Monday can’t come soon enough say Leeds headteachers ahead of school reopening for 'lost generation'
As schools across Leeds will reopen to all pupils from Monday, we spoke to headteachers and principals to find out how they are preparing for our city’s children.
Most children in Leeds have been home schooled since the start of January when all primary and secondary schools closed to pupils except for vulnerable children and children of key workers.
From Monday, March 8, all pupils in England will return to the classroom in the first phase of the Government’s road map out of lockdown.
Through the 'excitement', 'delight' and 'thrill' for headteachers and principals about children returning to the classroom, a lot of preparation has gone on behind the scenes to ensure schools in Leeds are safe and families can be confident about sending their children back.
School leaders in Leeds told the YEP they are optimistic about having their pupils back in schools after what has been a tough time of disruption and uncertainty for a ‘lost generation’.
For Mrs Catherine Dodds, the headteacher of The Froebelian School in Horsforth, ‘Monday cannot come soon enough’.
Mrs Dodds added: “We are so excited to be welcoming all our children back to Froebelian and thorough preparations are well in hand to ensure their safe return.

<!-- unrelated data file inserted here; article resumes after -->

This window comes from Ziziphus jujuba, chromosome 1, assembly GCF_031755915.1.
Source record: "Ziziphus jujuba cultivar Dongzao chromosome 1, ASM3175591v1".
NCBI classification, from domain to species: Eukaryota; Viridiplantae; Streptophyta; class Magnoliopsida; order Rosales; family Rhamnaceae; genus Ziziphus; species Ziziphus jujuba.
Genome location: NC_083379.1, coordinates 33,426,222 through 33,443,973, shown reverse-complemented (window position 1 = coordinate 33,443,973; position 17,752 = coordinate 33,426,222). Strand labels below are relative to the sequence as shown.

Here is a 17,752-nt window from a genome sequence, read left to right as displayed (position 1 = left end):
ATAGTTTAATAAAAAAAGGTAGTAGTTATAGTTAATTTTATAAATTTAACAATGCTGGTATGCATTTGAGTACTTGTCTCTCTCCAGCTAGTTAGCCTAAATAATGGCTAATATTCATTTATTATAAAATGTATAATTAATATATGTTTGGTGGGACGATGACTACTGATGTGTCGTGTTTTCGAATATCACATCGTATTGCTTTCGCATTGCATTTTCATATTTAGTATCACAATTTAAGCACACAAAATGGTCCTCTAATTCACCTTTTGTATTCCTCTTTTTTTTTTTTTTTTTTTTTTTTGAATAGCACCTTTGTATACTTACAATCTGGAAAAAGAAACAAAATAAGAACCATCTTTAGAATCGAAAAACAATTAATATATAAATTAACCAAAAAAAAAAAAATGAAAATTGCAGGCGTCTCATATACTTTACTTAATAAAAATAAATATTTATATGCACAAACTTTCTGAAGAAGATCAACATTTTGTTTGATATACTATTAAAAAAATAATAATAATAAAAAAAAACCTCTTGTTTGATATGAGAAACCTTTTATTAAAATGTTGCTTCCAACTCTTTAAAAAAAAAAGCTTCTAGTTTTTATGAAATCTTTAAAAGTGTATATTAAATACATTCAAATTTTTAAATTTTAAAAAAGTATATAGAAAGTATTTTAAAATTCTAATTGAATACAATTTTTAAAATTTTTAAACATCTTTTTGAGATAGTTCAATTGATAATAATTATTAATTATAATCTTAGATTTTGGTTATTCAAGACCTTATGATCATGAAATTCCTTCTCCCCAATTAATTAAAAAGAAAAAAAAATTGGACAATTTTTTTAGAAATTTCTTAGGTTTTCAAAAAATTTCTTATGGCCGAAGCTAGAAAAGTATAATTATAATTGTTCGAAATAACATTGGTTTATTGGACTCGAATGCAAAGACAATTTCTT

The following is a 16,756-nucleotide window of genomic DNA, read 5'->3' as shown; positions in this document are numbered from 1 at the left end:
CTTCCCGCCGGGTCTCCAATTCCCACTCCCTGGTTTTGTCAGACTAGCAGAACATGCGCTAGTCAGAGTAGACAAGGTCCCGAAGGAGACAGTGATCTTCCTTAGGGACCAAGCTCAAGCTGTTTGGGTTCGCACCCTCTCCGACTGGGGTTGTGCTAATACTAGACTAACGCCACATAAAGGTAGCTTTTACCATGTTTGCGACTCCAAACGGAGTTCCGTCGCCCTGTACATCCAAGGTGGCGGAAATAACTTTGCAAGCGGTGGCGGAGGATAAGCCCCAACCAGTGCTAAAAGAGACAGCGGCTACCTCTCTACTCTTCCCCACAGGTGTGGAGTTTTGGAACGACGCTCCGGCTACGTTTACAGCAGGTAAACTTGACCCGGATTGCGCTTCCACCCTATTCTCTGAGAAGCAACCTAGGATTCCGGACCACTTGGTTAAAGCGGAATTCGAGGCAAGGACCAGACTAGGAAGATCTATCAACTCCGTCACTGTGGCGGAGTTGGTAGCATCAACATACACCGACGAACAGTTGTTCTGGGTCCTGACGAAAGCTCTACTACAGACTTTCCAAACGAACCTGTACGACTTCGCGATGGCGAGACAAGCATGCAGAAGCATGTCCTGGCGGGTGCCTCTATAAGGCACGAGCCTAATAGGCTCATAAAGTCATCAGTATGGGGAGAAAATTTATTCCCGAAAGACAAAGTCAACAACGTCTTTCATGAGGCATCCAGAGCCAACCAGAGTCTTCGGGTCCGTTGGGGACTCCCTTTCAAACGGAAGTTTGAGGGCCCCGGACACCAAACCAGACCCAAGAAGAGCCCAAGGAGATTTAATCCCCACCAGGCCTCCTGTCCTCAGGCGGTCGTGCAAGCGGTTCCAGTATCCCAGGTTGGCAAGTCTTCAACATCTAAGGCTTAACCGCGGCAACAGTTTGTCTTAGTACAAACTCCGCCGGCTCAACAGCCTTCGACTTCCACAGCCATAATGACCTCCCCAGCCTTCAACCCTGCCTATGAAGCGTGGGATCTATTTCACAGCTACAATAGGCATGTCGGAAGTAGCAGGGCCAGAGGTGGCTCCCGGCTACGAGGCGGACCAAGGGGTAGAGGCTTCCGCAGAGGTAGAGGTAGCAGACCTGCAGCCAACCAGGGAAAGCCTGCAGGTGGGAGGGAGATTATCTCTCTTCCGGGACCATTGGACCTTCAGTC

“Our single-class bubble structure approach throughout the pandemic, combined with stringent control measures, has been very successful.
“Our initial focus will be to monitor the children’s happiness and well-being after another protracted period away from school and to help them settle back into daily routines.
“We are also looking forward to capitalising on the various skills and learning behaviours the children have developed over the last twelve months in terms of their independence, resilience and adaptability.
“We are incredibly proud of our children and their families who have responded in a truly spirited way during lockdown.”
Matthew Partington, headteacher of Roundhay School, echoed Mrs Dodds’ excitement for having children back in the classroom.
He is optimistic for a bright future ahead for the 'lost generation' of children - despite the difficulties and uncertainties they have faced this year.
Mr Partington said: “We’ve heard plenty of talk about a ‘lost generation” - and there’s no doubt that it’s been a tough time for young people given all the changes, disruption and uncertainty. But I actually have a huge sense of optimism.
“Their engagement in remote learning, the positivity and resilience they have shown, makes me not only proud, but also incredibly hopeful.
“I genuinely think that they have a very bright future ahead of them."
Mr Partington clarified that while he reckons everyone would prefer not to talk to each other through a computer screen, the safety of his pupils is his priority.
He added: “Getting every single child back into the classroom safely has always been the priority, and we cannot wait to welcome them back. The testing programme will run alongside safety measures that are already established.
“I know that schools across the region will be doing whatever it takes over the coming months to ensure that these children can settle back into school quickly, and be assured of the success that they deserve.
“Pupils, families and school staff have made the last year work, and despite the circumstances it has worked really well - but given a choice I reckon we’d all prefer not to talk to each other through a computer screen!”